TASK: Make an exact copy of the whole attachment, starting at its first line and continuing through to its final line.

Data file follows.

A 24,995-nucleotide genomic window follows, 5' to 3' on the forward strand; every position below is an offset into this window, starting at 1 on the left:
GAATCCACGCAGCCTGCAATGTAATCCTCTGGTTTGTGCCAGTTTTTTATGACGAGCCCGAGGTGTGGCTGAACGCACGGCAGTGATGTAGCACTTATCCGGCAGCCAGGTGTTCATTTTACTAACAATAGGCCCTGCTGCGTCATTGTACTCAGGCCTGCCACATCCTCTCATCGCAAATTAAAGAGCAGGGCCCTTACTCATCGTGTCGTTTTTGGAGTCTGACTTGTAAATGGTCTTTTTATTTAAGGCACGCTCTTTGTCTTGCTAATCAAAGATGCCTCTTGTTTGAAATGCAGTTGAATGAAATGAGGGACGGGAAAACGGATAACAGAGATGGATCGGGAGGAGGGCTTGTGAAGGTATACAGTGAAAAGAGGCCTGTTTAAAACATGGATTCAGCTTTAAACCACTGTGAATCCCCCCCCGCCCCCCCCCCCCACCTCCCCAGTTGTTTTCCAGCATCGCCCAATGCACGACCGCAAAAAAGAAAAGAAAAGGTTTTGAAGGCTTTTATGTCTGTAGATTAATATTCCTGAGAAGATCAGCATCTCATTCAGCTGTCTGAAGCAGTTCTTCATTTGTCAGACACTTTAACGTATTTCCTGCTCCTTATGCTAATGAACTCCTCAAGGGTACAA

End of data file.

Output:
A 24,995-nucleotide genomic window follows, 5' to 3' on the forward strand; every position below is an offset into this window, starting at 1 on the left:
GAATCCACGCAGCCTGCAATGTAATCCTCTGGTTTGTGCCAGTTTTTTATGACGAGCCCGAGGTGTGGCTGAACGCACGGCAGTGATGTAGCACTTATCCGGCAGCCAGGTGTTCATTTTACTAACAATAGGCCCTGCTGCGTCATTGTACTCAGGCCTGCCACATCCTCTCATCGCAAATTAAAGAGCAGGGCCCTTACTCATCGTGTCGTTTTTGGAGTCTGACTTGTAAATGGTCTTTTTATTTAAGGCACGCTCTTTGTCTTGCTAATCAAAGATGCCTCTTGTTTGAAATGCAGTTGAATGAAATGAGGGACGGGAAAACGGATAACAGAGATGGATCGGGAGGAGGGCTTGTGAAGGTATACAGTGAAAAGAGGCCTGTTTAAAACATGGATTCAGCTTTAAACCACTGTGAATCCCCCCCCGCCCCCCCCCCCCACCTCCCCAGTTGTTTTCCAGCATCGCCCAATGCACGACCGCAAAAAAGAAAAGAAAAGGTTTTGAAGGCTTTTATGTCTGTAGATTAATATTCCTGAGAAGATCAGCATCTCATTCAGCTGTCTGAAGCAGTTCTTCATTTGTCAGACACTTTAACGTATTTCCTGCTCCTTATGCTAATGAACTCCTCAAGGGTACAA